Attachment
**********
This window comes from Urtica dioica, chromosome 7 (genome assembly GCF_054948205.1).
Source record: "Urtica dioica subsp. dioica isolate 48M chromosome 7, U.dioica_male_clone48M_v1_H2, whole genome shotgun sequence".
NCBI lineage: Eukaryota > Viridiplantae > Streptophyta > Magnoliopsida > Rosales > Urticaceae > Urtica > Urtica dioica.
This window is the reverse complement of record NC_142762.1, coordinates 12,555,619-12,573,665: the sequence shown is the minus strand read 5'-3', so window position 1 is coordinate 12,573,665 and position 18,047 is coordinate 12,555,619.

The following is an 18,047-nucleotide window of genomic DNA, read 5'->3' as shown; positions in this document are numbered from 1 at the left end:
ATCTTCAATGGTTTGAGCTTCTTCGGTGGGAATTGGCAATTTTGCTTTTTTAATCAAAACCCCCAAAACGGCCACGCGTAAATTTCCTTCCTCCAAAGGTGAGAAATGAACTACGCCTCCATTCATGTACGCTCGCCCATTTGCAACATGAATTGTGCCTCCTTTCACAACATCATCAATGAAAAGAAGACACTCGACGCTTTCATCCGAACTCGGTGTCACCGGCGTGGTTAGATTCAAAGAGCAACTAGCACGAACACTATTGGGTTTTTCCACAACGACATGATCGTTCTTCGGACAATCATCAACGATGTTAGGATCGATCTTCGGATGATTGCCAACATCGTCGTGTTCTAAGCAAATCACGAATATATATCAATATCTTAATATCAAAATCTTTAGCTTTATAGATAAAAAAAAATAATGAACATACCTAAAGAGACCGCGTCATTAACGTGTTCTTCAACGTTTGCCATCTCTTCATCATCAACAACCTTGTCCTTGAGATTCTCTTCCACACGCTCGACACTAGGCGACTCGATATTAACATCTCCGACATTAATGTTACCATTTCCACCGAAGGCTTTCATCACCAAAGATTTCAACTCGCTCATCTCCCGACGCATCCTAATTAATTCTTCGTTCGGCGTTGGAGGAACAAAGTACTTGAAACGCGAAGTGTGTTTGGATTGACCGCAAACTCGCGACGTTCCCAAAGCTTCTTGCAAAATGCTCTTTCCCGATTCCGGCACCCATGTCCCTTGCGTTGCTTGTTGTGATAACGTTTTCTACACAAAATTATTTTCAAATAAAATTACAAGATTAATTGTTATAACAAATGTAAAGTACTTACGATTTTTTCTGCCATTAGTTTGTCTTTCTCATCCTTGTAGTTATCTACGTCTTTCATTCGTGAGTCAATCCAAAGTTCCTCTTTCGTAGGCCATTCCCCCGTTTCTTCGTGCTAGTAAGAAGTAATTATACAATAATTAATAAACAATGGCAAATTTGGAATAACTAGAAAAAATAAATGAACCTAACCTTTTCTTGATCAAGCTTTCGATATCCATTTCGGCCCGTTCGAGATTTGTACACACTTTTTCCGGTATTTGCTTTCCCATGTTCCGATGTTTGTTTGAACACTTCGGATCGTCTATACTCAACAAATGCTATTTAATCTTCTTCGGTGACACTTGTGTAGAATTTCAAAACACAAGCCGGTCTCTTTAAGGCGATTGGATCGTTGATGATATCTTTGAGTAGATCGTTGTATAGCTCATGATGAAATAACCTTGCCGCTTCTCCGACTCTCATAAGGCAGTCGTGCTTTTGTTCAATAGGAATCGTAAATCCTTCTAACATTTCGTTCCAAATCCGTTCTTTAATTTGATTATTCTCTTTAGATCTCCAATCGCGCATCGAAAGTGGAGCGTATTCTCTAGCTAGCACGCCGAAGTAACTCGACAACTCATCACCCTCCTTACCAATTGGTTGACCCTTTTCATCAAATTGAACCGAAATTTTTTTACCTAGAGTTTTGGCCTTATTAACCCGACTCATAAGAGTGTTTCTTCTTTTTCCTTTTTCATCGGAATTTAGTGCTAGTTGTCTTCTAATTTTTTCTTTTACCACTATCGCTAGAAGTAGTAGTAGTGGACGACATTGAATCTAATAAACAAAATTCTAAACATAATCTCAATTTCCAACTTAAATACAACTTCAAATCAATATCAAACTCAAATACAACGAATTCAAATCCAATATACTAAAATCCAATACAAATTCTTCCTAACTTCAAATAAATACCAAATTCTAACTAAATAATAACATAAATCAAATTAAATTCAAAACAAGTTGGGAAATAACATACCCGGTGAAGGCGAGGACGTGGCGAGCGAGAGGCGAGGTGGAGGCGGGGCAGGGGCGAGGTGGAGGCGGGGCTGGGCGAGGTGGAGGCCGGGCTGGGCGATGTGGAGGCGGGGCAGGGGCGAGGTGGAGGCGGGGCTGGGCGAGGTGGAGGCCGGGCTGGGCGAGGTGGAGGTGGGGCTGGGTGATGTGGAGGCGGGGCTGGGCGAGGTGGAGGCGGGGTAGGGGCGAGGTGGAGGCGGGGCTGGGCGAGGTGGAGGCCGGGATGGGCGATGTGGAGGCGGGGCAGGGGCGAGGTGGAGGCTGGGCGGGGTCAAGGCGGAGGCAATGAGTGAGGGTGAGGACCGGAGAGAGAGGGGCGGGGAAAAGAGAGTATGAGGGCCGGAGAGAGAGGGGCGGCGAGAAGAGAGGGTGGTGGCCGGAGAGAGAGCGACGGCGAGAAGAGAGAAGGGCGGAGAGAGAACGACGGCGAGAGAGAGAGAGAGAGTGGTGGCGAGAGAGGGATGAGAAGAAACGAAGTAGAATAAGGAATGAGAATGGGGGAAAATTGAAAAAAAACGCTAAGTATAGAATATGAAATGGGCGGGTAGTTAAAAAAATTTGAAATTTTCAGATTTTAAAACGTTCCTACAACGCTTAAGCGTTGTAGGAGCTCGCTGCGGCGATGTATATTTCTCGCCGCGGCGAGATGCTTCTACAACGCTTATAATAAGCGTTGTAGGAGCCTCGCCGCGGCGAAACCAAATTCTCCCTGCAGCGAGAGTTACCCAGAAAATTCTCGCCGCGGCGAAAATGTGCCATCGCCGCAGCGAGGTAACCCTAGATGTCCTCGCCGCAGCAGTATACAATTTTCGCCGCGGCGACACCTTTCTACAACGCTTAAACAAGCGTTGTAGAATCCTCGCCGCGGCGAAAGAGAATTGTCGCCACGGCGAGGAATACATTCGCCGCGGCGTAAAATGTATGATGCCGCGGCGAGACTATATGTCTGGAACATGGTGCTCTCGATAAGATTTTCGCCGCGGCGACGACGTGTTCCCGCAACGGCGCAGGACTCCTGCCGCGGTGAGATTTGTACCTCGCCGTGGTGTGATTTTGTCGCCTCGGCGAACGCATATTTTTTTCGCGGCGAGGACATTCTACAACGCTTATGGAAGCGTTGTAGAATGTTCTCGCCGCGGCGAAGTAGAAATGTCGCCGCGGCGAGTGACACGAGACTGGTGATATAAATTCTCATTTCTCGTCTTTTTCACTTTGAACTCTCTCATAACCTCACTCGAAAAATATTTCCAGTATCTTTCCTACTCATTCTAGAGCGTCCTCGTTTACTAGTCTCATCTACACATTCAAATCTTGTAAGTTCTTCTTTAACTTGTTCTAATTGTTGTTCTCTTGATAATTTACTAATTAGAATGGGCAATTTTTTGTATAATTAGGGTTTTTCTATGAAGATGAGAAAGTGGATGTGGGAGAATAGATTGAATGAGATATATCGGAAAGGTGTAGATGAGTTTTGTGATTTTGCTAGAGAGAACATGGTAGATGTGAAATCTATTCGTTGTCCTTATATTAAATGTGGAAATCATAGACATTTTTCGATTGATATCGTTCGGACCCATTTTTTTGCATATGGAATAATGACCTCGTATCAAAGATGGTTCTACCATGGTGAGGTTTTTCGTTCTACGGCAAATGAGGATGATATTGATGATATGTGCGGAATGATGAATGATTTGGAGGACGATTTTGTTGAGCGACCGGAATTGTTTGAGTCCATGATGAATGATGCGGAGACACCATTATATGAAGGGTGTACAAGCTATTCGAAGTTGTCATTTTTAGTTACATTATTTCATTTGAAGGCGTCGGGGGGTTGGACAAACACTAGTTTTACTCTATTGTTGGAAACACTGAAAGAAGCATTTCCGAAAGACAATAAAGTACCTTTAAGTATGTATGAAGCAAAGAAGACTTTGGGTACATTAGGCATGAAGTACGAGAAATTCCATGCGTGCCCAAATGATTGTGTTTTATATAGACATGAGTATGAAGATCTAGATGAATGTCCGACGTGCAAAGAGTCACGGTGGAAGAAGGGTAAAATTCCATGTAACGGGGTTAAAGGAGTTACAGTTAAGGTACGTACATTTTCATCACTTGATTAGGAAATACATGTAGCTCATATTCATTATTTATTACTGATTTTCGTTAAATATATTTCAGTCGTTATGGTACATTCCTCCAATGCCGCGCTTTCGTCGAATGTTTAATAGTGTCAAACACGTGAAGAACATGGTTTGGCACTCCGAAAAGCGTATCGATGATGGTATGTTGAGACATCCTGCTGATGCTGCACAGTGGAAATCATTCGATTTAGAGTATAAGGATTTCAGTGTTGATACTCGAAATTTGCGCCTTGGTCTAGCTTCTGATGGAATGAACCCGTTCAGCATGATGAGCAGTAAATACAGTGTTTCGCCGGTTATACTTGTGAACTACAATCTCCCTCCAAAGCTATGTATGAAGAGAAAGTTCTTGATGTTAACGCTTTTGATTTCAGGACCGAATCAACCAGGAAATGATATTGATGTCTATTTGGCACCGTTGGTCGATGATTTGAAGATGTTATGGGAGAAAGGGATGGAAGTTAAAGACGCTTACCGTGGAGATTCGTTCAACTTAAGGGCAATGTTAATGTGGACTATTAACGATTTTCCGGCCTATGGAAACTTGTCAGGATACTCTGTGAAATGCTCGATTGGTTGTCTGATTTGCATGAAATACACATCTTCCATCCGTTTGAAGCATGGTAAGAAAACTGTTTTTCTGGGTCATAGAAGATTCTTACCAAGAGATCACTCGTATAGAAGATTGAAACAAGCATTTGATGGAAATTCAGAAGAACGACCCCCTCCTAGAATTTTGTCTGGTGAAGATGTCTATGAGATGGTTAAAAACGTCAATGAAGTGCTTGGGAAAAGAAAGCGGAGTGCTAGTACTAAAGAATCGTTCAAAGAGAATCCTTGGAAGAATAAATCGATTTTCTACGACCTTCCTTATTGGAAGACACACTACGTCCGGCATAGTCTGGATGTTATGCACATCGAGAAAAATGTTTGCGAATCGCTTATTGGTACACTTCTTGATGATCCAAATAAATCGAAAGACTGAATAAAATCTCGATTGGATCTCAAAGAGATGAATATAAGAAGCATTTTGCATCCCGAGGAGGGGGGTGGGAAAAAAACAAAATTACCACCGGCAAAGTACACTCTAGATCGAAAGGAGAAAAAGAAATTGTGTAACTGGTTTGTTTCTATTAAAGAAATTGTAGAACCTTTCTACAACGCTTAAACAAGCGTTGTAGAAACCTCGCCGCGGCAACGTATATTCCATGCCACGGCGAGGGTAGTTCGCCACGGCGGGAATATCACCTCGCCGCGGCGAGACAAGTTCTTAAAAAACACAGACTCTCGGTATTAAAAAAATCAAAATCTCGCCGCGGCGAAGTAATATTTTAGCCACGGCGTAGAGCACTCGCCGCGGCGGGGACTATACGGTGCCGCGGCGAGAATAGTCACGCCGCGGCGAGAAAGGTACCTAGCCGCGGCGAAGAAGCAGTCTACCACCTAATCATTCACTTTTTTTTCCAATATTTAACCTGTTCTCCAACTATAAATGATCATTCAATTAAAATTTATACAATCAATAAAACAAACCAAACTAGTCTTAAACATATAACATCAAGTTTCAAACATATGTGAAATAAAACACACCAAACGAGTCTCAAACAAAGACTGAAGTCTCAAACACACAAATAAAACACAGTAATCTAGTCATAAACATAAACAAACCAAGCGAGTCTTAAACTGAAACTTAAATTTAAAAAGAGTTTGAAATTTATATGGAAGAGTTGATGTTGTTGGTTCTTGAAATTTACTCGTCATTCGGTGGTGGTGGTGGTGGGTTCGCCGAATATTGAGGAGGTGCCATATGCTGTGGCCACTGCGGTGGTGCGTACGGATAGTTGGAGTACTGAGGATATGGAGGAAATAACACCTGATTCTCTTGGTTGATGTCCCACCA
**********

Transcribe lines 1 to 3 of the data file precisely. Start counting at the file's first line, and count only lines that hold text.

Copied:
This window comes from Urtica dioica, chromosome 7 (genome assembly GCF_054948205.1).
Source record: "Urtica dioica subsp. dioica isolate 48M chromosome 7, U.dioica_male_clone48M_v1_H2, whole genome shotgun sequence".
NCBI lineage: Eukaryota > Viridiplantae > Streptophyta > Magnoliopsida > Rosales > Urticaceae > Urtica > Urtica dioica.